|

The fight against neglected tropical diseases: A mixed picture in Africa

Every year, the Network Uniting to Combat NTDs compiles an index that measures the success of 49 African countries in their efforts to combat Neglected Tropical Diseases (NTDs). The index highlights a somewhat unusual trend: poorer countries such as Swaziland and Malawi are at the top of the rankings, while richer countries, including Botswana and South Africa, are stuck in the lower third.

According to the WHO, countries that treat more than 75 percent of people at risk are on track to defeat a disease.

In concrete terms, the figures refer to the five most widely used NTDs for which mass treatments are available: trachoma, intestinal worms, elephantiasis, schistosomiasis and river blindness. These diseases affect 1.6 billion people worldwide, of which more than 600 million are in Africa.

The index compares the number of people that require treatment against the number receiving treatment, which provides a ‘coverage’ for each disease in percentages from 1 to 100. From the five coverage values for each country, statistical instruments are used to calculate an overall figure.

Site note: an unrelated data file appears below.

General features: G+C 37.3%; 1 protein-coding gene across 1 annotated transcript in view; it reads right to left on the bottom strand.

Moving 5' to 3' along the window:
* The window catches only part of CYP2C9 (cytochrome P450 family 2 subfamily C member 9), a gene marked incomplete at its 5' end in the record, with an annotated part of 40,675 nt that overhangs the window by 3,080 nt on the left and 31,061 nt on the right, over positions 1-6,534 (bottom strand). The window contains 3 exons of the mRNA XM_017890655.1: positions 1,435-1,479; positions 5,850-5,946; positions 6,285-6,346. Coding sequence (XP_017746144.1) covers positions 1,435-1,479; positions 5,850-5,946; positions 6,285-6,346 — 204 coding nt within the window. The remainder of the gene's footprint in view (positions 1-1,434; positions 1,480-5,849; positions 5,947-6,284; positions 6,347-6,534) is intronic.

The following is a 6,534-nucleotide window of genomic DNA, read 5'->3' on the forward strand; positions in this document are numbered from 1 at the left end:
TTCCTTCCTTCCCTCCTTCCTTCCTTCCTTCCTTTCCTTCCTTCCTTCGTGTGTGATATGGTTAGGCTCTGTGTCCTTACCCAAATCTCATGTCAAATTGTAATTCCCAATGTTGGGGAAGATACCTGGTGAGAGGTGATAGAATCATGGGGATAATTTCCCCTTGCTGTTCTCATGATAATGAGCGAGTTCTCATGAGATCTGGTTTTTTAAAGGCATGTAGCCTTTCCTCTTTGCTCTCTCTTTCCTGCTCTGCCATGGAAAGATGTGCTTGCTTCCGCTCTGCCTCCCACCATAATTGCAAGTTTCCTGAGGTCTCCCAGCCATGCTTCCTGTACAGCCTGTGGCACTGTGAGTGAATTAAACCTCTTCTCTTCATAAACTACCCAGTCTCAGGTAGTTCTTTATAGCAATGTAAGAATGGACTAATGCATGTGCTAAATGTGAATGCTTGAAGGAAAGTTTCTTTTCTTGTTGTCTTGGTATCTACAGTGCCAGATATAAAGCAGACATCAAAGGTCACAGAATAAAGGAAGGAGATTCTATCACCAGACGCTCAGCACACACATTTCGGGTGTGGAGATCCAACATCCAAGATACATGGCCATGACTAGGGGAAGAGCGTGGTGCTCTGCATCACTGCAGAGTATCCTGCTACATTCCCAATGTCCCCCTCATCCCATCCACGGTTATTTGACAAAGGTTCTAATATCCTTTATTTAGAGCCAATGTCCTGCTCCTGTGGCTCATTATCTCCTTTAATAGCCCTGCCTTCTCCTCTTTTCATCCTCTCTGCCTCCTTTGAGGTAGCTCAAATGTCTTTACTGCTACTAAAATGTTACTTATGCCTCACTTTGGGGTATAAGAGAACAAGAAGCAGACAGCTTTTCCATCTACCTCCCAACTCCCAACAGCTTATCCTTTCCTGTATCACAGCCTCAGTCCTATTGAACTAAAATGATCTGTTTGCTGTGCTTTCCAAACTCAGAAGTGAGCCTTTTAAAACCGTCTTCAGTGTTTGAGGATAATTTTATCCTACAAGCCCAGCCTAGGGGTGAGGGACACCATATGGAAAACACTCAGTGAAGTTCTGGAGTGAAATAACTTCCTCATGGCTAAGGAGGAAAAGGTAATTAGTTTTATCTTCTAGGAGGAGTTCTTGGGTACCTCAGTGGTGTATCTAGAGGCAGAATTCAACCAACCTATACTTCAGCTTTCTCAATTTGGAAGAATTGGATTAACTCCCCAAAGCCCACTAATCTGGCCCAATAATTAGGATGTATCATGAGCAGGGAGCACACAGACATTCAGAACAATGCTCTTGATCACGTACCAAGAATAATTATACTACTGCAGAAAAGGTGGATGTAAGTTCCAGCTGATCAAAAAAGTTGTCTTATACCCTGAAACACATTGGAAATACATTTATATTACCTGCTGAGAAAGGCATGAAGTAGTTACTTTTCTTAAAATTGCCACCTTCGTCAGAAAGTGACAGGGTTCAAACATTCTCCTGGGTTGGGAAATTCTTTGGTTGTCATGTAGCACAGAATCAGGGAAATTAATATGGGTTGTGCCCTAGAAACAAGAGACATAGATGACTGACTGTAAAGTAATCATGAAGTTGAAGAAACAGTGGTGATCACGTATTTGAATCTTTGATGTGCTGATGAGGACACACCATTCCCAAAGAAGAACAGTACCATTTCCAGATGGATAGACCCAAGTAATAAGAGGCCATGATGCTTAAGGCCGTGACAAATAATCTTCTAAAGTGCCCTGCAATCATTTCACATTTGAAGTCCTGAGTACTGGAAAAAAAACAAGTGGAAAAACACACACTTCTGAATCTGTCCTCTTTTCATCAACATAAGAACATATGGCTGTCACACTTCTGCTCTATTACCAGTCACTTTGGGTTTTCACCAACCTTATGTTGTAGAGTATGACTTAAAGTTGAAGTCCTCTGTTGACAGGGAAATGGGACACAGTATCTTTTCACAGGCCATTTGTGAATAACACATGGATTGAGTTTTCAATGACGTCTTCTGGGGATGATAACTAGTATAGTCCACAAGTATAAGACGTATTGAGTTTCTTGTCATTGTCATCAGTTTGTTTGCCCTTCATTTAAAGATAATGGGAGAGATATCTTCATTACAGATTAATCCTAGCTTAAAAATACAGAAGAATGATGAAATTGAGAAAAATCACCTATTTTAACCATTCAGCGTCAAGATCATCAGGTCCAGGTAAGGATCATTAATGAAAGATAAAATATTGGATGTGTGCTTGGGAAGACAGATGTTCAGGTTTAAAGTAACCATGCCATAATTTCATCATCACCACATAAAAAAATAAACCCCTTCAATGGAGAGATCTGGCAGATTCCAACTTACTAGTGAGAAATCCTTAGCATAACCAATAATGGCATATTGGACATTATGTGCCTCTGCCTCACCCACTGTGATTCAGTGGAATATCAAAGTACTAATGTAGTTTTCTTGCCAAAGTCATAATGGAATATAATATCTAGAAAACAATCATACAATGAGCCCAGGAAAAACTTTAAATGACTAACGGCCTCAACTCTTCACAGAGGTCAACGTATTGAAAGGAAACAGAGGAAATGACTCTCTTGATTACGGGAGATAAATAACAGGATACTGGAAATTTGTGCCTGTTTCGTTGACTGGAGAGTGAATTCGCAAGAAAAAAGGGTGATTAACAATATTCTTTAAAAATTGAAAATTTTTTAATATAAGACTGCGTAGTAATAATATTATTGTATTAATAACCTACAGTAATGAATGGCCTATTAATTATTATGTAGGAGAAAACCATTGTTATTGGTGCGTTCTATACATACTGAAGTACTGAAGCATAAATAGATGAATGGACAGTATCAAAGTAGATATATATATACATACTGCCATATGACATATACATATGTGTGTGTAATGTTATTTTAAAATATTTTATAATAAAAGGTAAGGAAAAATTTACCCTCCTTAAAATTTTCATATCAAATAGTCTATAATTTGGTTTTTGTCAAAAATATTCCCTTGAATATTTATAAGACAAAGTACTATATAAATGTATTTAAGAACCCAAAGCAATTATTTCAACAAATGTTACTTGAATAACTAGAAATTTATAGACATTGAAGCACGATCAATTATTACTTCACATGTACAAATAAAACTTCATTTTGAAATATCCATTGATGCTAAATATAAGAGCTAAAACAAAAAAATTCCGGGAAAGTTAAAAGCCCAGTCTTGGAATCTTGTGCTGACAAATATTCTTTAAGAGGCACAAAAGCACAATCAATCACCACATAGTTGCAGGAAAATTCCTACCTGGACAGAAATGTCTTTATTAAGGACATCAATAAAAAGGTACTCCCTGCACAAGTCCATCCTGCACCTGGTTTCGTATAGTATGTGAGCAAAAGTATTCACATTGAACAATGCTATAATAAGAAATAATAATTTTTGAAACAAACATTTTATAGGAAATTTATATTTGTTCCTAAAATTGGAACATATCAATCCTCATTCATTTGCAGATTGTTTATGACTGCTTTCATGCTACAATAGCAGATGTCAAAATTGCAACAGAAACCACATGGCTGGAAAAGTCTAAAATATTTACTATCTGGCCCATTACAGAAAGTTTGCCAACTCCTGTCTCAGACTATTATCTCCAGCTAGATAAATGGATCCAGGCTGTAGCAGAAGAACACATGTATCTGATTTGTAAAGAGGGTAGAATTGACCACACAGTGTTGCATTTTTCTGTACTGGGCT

If this value is above 75, the index deems the country to be “on track” in the fight against NTDs. This is because – according to the World Health Organization (WHO) – countries that treat more than 75 percent of at-risk people are ultimately able to defeat the diseases.

Alternative priorities
At this time, 15 countries in Africa are exceeding the target of 75 percent. The unexpected twist: at the top of the list are Swaziland and Malawi – countries with a low gross domestic product. Richer countries such as South Africa, Equatorial Guinea, Gabon and Botswana, on the other hand, are all in the lower third of the index.

Dr. Mwelecele Ntuli Malecela, Director of NTD Control at the WHO, suggests that richer countries lag behind because they may not see NTDs as a priority or a threat to national health. “In South Africa, for example, HIV/AIDS has long been the recipient of far greater attention,” she writes.